Some time in 2018, the Computer History Museum (CHS) plans to release the source code for Apple’s Lisa, one of the first personal computers to feature a graphical user interface. The 1983 Lisa was a commercial failure, but it blazed the drag-and-drop trail that the Apple Macintosh would follow to ubiquity just one year later. It also kicked off one of the tensest skirmishes in Apple’s decades-long battle with Microsoft.
Ars Technica relayed the news from one of the CHS’s curators. The code had to be carefully recovered from old disks, and should be released after Apple reviews it.
Prior to the Lisa, Apple desktops worked much like IBM PCs based on Microsoft’s DOS system, which required users to laboriously enter specific commands into a single-line prompt. Apple got the idea for the Lisa’s graphical interface, complete with now-familiar drop-down menus, file folders, and windowed applications accessed with input from a mouse, from research at Xerox’s legendary PARC lab.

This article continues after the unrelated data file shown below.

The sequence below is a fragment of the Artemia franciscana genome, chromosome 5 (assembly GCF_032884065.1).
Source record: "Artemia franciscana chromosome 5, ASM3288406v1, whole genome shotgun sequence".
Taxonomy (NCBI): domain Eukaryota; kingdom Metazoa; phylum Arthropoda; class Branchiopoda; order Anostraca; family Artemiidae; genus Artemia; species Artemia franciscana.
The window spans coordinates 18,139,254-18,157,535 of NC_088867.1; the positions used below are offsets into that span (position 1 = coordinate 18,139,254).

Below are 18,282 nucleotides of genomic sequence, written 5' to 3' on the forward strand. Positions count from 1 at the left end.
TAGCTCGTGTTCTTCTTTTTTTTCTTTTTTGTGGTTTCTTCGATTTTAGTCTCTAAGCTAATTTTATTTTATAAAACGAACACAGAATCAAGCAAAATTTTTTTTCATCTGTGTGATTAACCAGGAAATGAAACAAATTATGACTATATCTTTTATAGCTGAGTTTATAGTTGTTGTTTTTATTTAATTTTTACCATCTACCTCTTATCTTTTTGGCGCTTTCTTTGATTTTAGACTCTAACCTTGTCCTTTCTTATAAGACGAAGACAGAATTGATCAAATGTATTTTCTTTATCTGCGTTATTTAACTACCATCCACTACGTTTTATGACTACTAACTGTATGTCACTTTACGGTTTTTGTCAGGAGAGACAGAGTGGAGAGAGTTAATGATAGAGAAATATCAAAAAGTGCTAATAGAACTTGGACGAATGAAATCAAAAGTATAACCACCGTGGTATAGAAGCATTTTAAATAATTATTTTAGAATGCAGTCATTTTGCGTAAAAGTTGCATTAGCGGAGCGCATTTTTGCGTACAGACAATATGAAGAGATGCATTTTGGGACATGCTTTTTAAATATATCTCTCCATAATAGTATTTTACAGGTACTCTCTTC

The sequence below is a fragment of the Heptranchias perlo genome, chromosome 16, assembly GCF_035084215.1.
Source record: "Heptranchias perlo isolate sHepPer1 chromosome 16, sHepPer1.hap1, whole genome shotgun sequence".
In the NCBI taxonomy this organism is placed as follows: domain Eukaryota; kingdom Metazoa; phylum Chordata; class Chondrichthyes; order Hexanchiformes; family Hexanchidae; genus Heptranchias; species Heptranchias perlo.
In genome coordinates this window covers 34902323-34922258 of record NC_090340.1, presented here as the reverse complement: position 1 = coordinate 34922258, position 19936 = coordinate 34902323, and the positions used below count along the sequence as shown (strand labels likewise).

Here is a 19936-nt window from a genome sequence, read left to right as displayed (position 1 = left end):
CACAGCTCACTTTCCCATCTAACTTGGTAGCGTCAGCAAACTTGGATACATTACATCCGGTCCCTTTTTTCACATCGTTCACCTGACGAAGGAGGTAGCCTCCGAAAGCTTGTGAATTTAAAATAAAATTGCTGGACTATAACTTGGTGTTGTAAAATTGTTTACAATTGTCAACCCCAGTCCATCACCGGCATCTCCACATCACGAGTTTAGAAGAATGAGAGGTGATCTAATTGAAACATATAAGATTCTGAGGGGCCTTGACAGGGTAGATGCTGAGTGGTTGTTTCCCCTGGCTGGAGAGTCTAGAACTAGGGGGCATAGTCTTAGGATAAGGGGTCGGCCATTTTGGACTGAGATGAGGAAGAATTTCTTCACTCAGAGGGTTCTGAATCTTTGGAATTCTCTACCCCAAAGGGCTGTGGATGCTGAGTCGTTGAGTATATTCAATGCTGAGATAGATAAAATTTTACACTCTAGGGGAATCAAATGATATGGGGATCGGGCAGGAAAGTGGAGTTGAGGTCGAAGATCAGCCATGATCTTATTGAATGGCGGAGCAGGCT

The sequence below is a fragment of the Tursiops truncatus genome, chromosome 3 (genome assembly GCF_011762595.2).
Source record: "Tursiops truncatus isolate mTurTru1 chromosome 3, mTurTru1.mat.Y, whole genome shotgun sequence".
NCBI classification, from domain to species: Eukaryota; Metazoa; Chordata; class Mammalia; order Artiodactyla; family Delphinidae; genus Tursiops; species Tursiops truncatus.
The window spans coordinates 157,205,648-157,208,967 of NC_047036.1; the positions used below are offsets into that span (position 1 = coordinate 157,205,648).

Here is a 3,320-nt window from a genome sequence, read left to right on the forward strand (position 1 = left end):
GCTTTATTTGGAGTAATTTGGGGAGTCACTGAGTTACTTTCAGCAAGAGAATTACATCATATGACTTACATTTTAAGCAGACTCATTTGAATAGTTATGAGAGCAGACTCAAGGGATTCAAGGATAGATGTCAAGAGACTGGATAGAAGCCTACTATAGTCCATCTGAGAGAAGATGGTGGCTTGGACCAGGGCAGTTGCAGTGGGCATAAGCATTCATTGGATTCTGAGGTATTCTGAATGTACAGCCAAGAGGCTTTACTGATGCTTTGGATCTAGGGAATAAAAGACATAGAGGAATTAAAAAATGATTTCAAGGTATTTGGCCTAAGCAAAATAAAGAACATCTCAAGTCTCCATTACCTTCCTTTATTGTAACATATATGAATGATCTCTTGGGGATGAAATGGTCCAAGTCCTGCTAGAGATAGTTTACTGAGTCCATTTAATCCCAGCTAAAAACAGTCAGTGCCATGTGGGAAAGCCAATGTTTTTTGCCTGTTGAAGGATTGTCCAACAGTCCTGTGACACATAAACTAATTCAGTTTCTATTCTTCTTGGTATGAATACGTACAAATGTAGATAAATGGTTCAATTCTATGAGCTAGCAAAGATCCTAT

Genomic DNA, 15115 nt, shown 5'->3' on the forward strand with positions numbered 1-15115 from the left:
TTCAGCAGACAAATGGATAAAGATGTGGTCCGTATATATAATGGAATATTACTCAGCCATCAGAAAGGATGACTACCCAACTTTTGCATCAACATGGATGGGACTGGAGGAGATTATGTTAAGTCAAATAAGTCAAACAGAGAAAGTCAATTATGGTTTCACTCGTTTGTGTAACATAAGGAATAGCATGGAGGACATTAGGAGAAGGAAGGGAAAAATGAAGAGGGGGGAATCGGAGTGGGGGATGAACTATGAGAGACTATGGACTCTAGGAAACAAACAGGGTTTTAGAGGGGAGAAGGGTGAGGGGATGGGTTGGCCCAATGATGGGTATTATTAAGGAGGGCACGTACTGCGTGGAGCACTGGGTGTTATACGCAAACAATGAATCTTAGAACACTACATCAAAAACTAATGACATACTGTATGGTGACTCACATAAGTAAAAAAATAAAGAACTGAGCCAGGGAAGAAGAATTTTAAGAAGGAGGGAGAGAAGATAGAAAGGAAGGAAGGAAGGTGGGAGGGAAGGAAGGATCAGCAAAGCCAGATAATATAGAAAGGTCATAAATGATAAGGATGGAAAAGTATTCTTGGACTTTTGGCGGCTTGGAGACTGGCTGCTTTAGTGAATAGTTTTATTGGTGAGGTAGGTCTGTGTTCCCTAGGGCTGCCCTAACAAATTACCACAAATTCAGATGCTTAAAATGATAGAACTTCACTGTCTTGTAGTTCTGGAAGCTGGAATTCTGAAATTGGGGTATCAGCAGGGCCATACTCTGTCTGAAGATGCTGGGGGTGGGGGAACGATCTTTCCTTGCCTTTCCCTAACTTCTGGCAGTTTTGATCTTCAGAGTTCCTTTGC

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But the Lisa didn’t take off, despite offering a huge leap in usability. That likely came down to price – the Lisa retailed for $9,995, or a whopping $25,209.17 in inflation-adjusted 2017 dollars. But it laid the groundwork for the Macintosh, the first PC to truly reach a mass market.
Jobs wasn’t alone in seeing the future, though – Microsoft’s Bill Gates was also well aware of the Xerox interface research. The announcement that Microsoft would launch Windows just after the Mac triggered a legendary confrontation between the two founders, chronicled in this excerpt from Walter Isaacson’s biography of Jobs.
It remains to be seen exactly how users will be able to explore the Lisa OS once it’s released next year, but it should be a fantastic opportunity to get hands-on with the history of the future.